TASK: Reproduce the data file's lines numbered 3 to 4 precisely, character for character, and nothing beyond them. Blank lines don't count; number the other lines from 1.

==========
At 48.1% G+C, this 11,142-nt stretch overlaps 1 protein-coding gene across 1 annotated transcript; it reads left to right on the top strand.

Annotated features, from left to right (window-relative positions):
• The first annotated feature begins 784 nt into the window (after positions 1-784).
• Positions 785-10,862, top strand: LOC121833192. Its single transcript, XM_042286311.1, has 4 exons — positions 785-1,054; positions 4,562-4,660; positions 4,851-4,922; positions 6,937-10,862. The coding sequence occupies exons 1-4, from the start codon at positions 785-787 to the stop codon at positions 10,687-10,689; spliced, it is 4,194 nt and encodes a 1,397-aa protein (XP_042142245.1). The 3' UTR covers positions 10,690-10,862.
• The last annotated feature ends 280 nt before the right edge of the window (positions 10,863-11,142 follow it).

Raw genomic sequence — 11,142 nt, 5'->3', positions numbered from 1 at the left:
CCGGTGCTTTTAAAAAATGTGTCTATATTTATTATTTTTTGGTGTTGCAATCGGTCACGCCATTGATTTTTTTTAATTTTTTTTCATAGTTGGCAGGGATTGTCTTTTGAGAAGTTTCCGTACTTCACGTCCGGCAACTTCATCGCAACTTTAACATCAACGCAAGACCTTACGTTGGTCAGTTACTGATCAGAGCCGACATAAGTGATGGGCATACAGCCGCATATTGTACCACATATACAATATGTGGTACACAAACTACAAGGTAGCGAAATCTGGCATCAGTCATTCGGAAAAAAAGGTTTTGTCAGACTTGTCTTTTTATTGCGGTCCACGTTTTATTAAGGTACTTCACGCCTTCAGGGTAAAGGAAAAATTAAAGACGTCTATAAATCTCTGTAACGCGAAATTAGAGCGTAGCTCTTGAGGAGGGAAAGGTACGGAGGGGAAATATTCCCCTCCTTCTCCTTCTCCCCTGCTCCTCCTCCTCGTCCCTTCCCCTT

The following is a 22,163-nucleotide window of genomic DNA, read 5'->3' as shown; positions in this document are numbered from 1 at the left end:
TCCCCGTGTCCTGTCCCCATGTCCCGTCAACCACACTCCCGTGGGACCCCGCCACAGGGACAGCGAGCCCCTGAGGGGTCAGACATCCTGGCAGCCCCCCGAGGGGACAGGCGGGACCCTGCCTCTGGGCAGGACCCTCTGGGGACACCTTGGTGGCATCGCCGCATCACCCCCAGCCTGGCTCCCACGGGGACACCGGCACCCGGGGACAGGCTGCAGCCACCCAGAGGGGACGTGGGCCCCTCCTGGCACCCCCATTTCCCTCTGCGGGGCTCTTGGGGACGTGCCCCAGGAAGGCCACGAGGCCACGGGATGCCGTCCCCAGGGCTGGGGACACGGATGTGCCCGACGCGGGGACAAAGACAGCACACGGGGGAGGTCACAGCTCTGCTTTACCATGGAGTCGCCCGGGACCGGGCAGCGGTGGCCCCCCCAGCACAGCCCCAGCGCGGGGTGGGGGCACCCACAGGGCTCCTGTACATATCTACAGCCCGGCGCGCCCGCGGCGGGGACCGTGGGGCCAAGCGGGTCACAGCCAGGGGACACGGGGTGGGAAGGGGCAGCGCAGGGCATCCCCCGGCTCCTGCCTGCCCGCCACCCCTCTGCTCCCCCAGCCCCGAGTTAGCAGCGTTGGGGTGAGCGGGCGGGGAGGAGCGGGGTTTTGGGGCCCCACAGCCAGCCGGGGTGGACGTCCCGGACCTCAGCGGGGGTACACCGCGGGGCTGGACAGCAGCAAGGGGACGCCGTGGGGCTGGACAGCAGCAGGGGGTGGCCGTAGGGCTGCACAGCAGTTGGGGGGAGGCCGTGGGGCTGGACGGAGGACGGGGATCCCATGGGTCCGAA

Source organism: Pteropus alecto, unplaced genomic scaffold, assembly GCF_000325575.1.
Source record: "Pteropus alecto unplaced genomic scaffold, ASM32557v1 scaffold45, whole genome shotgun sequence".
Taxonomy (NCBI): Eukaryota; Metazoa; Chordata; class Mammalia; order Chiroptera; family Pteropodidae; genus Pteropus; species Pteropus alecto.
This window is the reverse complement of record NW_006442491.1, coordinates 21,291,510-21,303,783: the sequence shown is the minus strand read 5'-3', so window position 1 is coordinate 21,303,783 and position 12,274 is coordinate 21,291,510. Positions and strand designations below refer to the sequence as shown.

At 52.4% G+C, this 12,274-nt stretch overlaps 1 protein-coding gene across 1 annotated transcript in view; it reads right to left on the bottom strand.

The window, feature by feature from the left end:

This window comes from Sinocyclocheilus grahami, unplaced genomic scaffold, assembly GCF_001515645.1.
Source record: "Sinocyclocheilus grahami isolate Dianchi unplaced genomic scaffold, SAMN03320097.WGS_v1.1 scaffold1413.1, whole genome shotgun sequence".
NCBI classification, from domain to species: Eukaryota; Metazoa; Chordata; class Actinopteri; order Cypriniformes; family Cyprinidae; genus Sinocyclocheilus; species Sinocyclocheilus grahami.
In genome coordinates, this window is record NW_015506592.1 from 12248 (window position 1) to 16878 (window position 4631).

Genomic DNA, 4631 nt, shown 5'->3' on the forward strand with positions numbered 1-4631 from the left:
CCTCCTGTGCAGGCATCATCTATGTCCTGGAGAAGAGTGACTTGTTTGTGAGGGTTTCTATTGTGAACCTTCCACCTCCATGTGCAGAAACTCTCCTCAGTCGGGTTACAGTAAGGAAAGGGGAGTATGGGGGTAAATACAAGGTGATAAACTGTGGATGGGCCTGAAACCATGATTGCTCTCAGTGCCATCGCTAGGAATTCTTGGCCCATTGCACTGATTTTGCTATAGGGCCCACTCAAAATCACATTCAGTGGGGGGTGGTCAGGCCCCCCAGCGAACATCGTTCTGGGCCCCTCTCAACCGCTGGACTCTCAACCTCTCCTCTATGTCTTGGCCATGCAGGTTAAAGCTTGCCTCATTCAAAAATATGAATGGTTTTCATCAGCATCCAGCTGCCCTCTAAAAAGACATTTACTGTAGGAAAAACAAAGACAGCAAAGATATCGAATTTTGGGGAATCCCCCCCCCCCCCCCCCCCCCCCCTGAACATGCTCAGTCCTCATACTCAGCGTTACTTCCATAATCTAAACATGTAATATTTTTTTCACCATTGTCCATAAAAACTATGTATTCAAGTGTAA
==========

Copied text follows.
• The first annotated feature begins 784 nt into the window (after positions 1-784).
• Positions 785-10,862, top strand: LOC121833192. Its single transcript, XM_042286311.1, has 4 exons — positions 785-1,054; positions 4,562-4,660; positions 4,851-4,922; positions 6,937-10,862. The coding sequence occupies exons 1-4, from the start codon at positions 785-787 to the stop codon at positions 10,687-10,689; spliced, it is 4,194 nt and encodes a 1,397-aa protein (XP_042142245.1). The 3' UTR covers positions 10,690-10,862.